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Love Them, But Leave Them Wild

Look at how thin the deer are this winter! There are a few coming toward the house… some apples won’t hurt them, right? Wrong! 

While it may seem like you are doing the slender deer or scrawny squirrel in your backyard a favor by offering them food, it may actually be hurting them. Many people enjoy feeding wildlife because they believe they’re helping them or because it lets them get up close and personal. Unfortunately, these reasons can be detrimental to an animal’s health and even an entire ecosystem. 

Let Nature Take its Course

You may have observed animals that look “too thin” during the colder months. It can be challenging not to feel guilty if you see an animal you believe is struggling. However, most wildlife species have adapted to dietary changes during winter. For example, deer transition from a high-carb leafy diet in the summer to a low-carb browse diet, consisting of shrubs and dried vegetation, in the winter. They spend the summer building up fat and begin to burn these fat reserves come winter. This is a natural process, and so is losing weight during the colder months. Over the years, wild animals have adapted to switching dietary sources each season.

Wildlife has (hopefully) not become accustomed to unnatural food sources from humans. Inconsistency in their diets can lead to inflammation, ulcers, and digestive diseases. Certain “human” foods can cause healthy stomach bacteria to die off, making an animal unable to absorb essential nutrients. An animal may look healthy and even feel full but may actually be starving due to malabsorption. Offering wildlife “human” foods such as corn, grains, or apples might seem like a healthy snack, but it, unfortunately, could lead to the creature’s death. 

Food Conditioning

If you’ve hiked to Lava Lake lately, you probably noticed the adorable, seemingly “trained” squirrels that hop up to your feet in search of food. These squirrels have been “food-conditioned” by humans that offer them snacks. Animals like these squirrels can lose their fear of humans when they get used to eating our food. Critters in the wild may walk right up to you in hopes of another bite of a Nature Valley granola bar or an apple slice. By giving in to these food-conditioned animals, they become more dependent on human food and stop hunting or foraging as they should naturally.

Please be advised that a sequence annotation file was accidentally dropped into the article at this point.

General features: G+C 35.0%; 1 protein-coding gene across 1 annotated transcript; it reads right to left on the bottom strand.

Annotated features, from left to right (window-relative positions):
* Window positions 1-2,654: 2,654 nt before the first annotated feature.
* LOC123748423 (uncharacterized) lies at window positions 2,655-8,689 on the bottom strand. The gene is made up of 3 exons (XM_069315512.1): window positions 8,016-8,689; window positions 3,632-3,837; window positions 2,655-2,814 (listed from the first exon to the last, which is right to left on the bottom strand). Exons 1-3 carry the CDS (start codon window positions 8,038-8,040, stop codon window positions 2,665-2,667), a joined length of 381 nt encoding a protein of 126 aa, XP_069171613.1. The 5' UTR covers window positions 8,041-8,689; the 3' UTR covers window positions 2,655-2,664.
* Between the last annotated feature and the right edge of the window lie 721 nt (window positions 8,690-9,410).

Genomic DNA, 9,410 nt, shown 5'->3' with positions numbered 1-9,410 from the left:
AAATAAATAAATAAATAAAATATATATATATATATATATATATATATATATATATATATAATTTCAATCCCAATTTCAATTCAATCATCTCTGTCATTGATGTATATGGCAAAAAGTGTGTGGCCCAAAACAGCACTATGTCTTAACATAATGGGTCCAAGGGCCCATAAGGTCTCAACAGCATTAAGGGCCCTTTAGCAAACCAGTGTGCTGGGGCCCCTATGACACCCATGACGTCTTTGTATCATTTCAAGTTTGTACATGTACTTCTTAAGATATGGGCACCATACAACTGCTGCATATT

Additionally, when food is left out in urban areas, it may draw larger animals to places they should not be (remember the moose that strolled through the Target parking lot last year?!) Animals found in the wild-urban interface are sometimes mistaken as aggressive and may ultimately be put down for that behavior. Feeding big game animals is illegal in Montana; the best way to protect these precious creatures is by letting them find their own food naturally.

Disease Transmission: Not Just Another Case of CWD

Typically, diseases spread more rapidly and abundantly in animal populations fed by humans. For instance, birds may contract avian conjunctivitis through uncleaned bird feeders. Although Montana Fish, Wildlife and Parks have advised against feeding birds for the past three years, if you do choose to leave out a bird feeder, remember to disinfect it every two weeks. Not only can humans unintentionally transfer disease to wildlife, but they also carry diseases that can rapidly spread to humans. Animals can carry diseases such as rabies, hantavirus, and salmonella.

How Can You Help? Keep Wildlife ‘Wild’

Now you may wonder how to help wild animals if feeding them is frowned upon. There are many ways you can protect wildlife in our area:

  • Never feed wild animals
  • Plant species native to Montana for foraging animals
  • Store food and trash correctly, whether at home or in the backcountry
  • Keep a safe distance when viewing wildlife

While it may seem like human nature to want to help animals by feeding them, show them you love them by leaving them wild.

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